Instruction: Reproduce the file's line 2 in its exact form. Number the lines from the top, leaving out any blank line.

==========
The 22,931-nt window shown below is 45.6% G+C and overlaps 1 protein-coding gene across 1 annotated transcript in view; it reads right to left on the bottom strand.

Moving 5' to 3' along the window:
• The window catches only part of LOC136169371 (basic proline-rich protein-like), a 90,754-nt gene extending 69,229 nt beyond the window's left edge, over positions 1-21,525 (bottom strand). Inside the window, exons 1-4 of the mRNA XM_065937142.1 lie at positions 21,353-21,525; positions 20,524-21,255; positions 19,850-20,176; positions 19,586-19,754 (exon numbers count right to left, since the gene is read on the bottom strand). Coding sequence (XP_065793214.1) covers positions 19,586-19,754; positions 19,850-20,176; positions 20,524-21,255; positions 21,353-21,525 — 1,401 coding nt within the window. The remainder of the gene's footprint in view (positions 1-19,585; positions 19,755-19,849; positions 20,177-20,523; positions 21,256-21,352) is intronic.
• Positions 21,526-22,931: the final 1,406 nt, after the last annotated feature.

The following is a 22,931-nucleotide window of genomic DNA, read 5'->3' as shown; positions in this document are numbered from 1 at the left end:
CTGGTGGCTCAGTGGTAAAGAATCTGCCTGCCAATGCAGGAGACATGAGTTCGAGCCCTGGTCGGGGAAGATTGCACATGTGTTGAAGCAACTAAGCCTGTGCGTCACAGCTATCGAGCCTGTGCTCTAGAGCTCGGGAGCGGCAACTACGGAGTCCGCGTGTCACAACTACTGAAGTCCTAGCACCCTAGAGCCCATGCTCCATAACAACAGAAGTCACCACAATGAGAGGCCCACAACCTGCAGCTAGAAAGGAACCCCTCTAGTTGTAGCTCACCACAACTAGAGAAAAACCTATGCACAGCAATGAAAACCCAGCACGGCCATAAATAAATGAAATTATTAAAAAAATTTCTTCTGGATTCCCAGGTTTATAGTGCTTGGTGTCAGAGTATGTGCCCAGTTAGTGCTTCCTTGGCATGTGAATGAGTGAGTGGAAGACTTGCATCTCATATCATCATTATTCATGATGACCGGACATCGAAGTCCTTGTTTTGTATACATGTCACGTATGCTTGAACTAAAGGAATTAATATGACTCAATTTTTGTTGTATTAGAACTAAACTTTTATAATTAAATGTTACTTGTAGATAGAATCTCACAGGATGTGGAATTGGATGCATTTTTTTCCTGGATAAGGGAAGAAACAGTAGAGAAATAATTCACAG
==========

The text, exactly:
Moving 5' to 3' along the window: